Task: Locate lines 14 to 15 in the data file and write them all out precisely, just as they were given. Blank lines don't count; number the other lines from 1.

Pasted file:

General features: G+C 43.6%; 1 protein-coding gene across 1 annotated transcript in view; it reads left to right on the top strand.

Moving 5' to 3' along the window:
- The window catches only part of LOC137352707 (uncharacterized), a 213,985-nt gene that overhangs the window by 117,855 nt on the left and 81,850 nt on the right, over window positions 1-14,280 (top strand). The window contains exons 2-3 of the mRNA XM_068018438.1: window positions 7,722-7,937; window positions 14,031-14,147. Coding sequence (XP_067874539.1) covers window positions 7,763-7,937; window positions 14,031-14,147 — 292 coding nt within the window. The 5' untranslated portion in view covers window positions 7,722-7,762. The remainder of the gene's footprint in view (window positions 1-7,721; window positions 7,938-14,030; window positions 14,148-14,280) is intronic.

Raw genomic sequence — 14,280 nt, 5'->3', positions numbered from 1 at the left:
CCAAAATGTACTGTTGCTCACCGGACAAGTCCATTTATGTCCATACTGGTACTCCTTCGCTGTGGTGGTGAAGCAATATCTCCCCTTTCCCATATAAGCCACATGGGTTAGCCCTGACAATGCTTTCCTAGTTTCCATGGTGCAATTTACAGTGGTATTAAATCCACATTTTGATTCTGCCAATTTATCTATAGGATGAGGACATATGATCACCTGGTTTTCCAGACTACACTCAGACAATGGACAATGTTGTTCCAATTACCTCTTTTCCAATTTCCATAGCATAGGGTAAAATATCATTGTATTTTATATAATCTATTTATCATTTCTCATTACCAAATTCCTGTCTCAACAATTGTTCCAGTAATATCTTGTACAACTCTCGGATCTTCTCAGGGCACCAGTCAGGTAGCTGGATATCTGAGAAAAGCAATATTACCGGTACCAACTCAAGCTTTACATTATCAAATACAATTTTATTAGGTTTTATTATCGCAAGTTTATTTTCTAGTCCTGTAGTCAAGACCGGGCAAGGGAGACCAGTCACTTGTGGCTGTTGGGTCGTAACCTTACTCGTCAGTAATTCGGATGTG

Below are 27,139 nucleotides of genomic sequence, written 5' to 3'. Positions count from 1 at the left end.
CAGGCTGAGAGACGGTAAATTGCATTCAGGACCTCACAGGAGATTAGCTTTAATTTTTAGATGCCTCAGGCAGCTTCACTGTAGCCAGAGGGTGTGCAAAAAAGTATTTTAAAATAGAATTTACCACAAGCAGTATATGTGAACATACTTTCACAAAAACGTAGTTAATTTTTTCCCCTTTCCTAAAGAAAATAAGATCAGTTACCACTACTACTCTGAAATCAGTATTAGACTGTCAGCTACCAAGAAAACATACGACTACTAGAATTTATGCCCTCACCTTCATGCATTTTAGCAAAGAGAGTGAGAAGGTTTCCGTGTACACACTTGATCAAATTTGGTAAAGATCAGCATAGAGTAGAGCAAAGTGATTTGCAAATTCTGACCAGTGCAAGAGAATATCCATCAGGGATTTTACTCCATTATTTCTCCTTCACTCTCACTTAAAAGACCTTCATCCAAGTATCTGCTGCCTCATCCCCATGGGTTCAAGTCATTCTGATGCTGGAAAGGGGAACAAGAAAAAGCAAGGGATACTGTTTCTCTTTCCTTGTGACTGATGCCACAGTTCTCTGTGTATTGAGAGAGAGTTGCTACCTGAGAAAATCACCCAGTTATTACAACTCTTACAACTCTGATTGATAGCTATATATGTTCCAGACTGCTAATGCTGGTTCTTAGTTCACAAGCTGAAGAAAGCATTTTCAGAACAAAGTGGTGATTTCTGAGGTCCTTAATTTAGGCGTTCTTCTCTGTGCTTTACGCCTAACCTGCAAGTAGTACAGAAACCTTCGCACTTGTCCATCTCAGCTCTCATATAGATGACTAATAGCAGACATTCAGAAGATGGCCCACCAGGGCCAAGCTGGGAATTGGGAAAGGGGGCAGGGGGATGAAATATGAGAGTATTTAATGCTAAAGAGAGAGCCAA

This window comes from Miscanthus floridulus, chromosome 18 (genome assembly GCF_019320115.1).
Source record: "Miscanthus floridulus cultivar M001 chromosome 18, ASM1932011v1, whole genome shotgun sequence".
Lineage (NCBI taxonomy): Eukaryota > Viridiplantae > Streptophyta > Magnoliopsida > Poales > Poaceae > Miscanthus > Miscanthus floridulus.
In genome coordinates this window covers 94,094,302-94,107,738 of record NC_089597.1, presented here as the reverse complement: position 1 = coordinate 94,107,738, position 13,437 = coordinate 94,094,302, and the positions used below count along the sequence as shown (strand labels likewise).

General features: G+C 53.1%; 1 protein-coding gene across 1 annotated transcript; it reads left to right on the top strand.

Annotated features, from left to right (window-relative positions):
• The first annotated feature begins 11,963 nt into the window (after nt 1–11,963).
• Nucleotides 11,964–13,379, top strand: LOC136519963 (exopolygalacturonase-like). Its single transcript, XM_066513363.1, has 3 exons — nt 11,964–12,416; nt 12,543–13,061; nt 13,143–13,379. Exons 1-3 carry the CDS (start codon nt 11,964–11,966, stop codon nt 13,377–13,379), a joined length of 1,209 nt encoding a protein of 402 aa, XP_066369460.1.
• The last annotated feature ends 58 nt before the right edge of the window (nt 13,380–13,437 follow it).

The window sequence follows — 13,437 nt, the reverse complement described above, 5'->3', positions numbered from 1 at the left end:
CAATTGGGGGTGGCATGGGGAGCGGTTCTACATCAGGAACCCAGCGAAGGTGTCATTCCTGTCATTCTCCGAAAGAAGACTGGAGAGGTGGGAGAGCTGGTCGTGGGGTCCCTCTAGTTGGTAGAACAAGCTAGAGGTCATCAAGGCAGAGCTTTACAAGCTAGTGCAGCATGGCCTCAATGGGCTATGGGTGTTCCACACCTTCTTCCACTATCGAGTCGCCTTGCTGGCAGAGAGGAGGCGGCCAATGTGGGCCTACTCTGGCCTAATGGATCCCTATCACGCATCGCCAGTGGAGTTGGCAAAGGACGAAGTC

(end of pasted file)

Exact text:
• The first annotated feature begins 11,963 nt into the window (after nt 1–11,963).
• Nucleotides 11,964–13,379, top strand: LOC136519963 (exopolygalacturonase-like). Its single transcript, XM_066513363.1, has 3 exons — nt 11,964–12,416; nt 12,543–13,061; nt 13,143–13,379. Exons 1-3 carry the CDS (start codon nt 11,964–11,966, stop codon nt 13,377–13,379), a joined length of 1,209 nt encoding a protein of 402 aa, XP_066369460.1.